A few years back, photographer and journalist Javed Iqbal, 28, decided to travel the country, taking pictures of people along the way. He’d regularly stumble upon families that had been displaced from their homes and had nowhere to go.
“The biggest irony is that I started documenting displacement at a point in my life when I had no intention of going home. I just wanted to keep moving. Then the idea of a home started to become a major part of what I would see,” says Javed, explaining the beginning of this phase of his life.
Photographing people with no home left can be emotionally and physically exhausting. Javed has worked in such volatile areas as Chattisgarh where the Maoist threat is the strongest. But when he came back home, he realised that things aren’t very different here either.
“I realised there was a lot happening in Mumbai itself that wasn’t getting the coverage it deserved. I may have travelled a thousand kilometres to get a story in Orissa, but just 10 minutes from my home was the struggle of the people of the Golibar slums in Khar,” he says.
A lot has been written about slums in Mumbai; some parts of the Western media even dub the city ‘Slumbai’ to signify the sheer number of people who live in such dwellings. Books like Shantaram and Beyond The Beautiful Forevers have documented life inside these cities within cities.
“I’ve taken photographs during the struggle between the residents of Golibar and the SRA (Slum Rehabilitation Authority) or a builder, where the residents have accused the builder of falsely taking their consent for the (redevelopment) project and grabbed public lands from the Defence and Railway Ministry,” says Javed.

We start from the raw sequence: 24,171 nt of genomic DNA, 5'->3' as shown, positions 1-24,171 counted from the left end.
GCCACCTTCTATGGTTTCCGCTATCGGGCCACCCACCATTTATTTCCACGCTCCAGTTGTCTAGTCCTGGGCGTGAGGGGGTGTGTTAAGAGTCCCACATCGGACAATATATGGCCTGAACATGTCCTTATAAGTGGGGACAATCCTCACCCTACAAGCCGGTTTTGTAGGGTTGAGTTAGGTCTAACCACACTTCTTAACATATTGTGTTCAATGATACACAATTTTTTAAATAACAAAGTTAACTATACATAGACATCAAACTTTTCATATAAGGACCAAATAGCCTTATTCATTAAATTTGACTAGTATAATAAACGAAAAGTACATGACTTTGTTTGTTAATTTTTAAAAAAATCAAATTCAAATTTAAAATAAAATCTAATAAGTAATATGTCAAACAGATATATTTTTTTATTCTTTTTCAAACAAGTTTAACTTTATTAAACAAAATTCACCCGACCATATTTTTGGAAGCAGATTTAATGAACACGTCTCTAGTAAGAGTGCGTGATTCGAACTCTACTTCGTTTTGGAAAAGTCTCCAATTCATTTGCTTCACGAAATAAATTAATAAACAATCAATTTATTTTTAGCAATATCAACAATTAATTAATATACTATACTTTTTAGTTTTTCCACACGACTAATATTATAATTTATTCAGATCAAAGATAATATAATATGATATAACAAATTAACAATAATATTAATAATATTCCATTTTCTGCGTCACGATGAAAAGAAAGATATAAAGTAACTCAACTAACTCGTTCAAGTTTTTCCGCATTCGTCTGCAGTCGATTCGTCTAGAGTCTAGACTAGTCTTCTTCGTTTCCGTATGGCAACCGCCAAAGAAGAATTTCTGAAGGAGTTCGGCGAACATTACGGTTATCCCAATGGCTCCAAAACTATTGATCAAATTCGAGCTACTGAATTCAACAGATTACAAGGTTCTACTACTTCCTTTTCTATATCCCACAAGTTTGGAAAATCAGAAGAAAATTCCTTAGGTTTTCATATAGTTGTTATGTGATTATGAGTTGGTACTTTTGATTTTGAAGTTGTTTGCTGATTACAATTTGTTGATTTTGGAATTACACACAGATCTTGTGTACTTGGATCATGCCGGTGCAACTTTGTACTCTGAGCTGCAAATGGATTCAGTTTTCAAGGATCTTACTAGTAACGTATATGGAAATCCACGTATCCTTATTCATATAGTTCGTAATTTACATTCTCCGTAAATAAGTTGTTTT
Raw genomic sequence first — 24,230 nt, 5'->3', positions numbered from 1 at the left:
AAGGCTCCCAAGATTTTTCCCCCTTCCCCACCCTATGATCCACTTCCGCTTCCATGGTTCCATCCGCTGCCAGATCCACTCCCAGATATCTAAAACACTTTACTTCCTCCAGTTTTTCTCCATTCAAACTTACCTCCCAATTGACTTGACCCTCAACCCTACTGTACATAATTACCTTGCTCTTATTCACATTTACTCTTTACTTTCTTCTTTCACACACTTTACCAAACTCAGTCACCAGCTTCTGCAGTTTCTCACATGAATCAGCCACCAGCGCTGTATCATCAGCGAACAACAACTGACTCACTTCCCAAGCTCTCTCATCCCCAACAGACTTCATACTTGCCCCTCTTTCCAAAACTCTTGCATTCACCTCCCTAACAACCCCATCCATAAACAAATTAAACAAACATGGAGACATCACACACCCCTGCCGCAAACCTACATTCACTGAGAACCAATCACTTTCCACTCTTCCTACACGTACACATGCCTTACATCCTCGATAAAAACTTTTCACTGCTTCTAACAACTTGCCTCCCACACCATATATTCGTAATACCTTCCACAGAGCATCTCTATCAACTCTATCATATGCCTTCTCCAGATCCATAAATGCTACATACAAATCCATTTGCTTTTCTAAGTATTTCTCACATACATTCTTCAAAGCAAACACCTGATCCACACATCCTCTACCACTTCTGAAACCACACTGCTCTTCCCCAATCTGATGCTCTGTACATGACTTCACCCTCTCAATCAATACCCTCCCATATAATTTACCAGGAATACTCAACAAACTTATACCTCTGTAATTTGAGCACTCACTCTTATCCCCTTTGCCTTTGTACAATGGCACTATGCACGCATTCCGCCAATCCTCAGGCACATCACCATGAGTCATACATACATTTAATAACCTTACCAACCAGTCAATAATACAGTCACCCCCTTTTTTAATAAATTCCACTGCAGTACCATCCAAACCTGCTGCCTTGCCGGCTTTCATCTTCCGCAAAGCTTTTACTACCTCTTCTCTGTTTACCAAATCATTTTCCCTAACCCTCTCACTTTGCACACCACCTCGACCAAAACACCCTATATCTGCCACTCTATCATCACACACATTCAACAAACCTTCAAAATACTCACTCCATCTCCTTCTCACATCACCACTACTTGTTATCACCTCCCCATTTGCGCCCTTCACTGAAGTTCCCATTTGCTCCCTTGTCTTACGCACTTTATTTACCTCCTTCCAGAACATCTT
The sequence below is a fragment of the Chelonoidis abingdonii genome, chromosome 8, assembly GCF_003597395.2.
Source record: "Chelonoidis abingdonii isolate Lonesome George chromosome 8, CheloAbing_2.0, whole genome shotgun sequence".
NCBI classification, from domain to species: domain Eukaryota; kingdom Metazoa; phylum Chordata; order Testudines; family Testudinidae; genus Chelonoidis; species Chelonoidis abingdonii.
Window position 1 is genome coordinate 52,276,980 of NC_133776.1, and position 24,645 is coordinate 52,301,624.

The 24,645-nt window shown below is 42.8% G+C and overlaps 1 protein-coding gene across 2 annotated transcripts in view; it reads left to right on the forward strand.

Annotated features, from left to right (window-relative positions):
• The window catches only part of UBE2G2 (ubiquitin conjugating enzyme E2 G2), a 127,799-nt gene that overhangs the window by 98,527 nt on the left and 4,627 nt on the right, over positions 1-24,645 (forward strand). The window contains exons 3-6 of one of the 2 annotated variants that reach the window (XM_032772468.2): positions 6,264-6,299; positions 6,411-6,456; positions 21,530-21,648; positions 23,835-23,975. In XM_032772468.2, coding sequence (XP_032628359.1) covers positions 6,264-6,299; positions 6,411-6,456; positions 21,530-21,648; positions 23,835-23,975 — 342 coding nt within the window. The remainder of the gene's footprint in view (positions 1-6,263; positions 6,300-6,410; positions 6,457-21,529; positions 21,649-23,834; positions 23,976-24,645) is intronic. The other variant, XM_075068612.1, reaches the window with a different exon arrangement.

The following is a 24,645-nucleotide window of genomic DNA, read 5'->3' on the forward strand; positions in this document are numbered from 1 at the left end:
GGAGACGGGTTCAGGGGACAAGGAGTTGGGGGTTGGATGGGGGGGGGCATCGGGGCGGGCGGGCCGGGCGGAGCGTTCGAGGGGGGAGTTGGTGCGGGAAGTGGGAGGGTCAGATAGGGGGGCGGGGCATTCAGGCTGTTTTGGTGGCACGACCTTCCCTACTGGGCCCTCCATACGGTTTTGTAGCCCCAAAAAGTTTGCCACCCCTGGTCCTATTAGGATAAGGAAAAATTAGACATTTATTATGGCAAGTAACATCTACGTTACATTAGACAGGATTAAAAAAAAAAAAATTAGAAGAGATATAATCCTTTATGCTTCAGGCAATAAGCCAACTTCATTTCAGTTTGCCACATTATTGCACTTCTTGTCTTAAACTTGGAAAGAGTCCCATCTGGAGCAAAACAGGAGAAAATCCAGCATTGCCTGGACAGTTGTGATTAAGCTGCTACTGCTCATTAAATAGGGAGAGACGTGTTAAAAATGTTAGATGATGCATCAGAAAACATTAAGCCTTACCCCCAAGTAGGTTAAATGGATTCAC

Though it sounds like his work would involve some risk, he says most people are supportive. “I’ve never been stopped by the authorities from shooting images. I was yelled at by a police inspector once, which is fine.”
Javed has been clicking pictures of displaced people since 2008 and started his work on slum demolitions in Mumbai in 2010. “I have plans about further photographing this city, but I’d like to keep mum about them,” he says.
Currently, pictures from Javed’s personal archives are on display at Kitab Mahal in Fort at a show aptly titled Ghar (home). The exhibition, hosted by Columbia University’s urban initiative Studio X, has been curated by Gitanjali Dang whose
not-for-profit arts lab, Khanabadosh, is associated with it. Khanabadosh means those who carry their homes with them and “this collaboration with Javed’s work fits perfectly with our cause,” says Gitanjali.